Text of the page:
I misplaced my debit card today. It was fine in the end- I'd just left it in the supermarket yesterday, and it was returned to me by kindly Geordies (98% of Geordies are kindly, I've decided).
A year ago I'd have been in a panic. My stomach would have been churning all the way to the supermarket once I'd realised that I'd lost the card. I'd have been struggling to breath, quite possibly, and entirely unable to focus on anything other than the fact that I'd lost something crucially important and needed to find it again.
This, of course, would have been an extreme reaction, but it gets worse when you consider that the above set of symptoms, together with several others, didn't just apply to relatively serious situations like this, but to almost every situation I found myself in, from going to work each day to meeting up with friends. Having anxiety means that you have a constant litany of potential disasters running through your mind at any given moment, and there's no real way of logicing yourself out of them. So when I used to get up and go to work, it'd be 'OhnoIhavetogotoworkbybikeI'llprobablycrashorgetrunoverandifIgettoworkpeoplewillshoutatmeandI'llmakeanidiotofmyself'. Telling me not to worry in that scenario (while well-meaning) was about as useful as telling me to grow an extra leg.
Anxiety often comes with a side helping of depression, but I've found several major differences between the two, an important one being that anxiety is caring lots and lots, and depression is caring hardly at all. Another one is that in terms of social stigma, people tend to understand that a person and their depression can be entirely different things. Anyone can be hit by depression, and I think this is something that's increasingly accepted. Anxiety's a different matter, though- it's seen generally as something that mainly affects very reserved young women. As a very reserved young woman, this is problematic for me. I sometimes don't know where the anxiety stops and the Katie begins, because I've had anxiety for longer than I've had depression. For most of my childhood years, I didn't even realise it. Anxiety was hugely useful to me in my early teens. I never worked hard at school because I wanted to do well- I worked hard because I didn't want to fail, or rather because I was terrified of failure. This subtle distinction didn't make any difference to anyone but me, because the results (a collections of GCSEs and A-levels at A and B grades) were the same. But then I got a job where I was put under a lot of pressure to succeed, but where I didn't have control over all the elements that were essential to said success. Translator delivers late? Not my fault, but still my problem. And thus I had a bundle of anxiety with nowhere to go, and nothing to show for it, and thus insanity ensued.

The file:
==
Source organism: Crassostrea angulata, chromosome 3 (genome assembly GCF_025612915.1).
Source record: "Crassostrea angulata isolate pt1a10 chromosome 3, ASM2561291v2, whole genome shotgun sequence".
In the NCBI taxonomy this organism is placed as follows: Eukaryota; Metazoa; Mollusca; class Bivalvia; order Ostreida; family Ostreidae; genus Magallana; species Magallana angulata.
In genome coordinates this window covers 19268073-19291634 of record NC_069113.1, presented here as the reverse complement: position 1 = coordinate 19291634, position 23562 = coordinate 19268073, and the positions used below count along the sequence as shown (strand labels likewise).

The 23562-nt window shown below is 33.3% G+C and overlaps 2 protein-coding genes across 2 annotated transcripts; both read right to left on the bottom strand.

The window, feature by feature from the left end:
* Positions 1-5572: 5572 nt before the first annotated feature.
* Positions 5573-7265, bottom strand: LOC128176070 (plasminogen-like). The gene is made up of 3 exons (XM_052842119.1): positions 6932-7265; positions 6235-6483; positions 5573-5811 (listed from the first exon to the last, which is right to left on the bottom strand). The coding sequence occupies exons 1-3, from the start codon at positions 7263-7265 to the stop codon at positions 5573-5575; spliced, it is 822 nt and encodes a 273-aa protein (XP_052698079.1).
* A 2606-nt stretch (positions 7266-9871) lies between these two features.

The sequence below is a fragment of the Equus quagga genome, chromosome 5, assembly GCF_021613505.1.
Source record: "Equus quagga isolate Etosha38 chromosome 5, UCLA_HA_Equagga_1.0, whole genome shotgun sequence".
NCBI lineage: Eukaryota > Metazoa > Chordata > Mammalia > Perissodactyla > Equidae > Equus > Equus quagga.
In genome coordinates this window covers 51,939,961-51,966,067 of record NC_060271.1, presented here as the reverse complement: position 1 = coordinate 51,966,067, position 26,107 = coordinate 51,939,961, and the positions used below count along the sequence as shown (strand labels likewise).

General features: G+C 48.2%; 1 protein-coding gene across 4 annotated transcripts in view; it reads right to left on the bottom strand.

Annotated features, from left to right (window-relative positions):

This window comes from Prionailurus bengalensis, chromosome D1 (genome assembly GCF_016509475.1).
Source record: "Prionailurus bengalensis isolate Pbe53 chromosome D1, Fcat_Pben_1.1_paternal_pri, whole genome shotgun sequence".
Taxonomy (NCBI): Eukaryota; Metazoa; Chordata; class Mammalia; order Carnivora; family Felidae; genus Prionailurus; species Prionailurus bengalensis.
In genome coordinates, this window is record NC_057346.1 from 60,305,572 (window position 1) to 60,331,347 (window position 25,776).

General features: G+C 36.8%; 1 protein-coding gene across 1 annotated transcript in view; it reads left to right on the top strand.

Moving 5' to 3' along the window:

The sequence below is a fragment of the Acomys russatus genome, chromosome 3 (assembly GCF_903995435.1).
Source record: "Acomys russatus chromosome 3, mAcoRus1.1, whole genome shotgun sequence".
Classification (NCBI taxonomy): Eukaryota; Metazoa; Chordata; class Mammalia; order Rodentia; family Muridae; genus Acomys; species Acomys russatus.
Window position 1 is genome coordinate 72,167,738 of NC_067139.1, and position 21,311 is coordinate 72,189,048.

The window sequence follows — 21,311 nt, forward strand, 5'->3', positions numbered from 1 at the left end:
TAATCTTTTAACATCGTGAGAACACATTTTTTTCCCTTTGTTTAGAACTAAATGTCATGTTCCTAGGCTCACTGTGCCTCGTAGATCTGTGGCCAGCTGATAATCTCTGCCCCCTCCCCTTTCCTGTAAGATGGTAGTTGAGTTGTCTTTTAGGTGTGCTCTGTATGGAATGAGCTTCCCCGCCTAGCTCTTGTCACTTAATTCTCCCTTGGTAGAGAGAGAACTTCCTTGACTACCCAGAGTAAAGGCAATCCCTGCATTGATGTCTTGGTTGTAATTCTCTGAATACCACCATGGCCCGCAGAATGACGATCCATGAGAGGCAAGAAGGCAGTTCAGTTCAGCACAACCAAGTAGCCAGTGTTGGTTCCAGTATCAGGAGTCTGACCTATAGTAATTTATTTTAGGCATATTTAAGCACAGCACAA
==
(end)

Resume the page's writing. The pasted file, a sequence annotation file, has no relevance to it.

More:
This brings me fairly neatly onto my main point of why it's so important to get help for anxiety. If I'd have got help sooner, I wouldn't have had to have pretty much written off my late teens. I'd have developed some kind of interesting personality in this time, rather than reaching 24 and being all like 'O lol who am I again? I forgot'. It's a bit of a milestone once you've realised that no, you can't really go on this way, and the years you lose to untreated mental illness aren't somehow magically returned to you.
Obviously pills don't automatically make everything better, but they help, a lot. When I lost this debit card, I had one of those logical thought processes that sane people keep talking about. 'I'll check the supermarket, and if it's not there, I'll contact my bank and ask them to cancel the old one and send me a new one. In the meantime, I can ask someone to lend me money', No drama, no anxiety.

NB- this is a (shoddy?) attempt at grown-up proper blogging. It was going to be more of my usual 'o lol I lost my debit card, I so stupid lol', but I decided to risk writing something a bit different.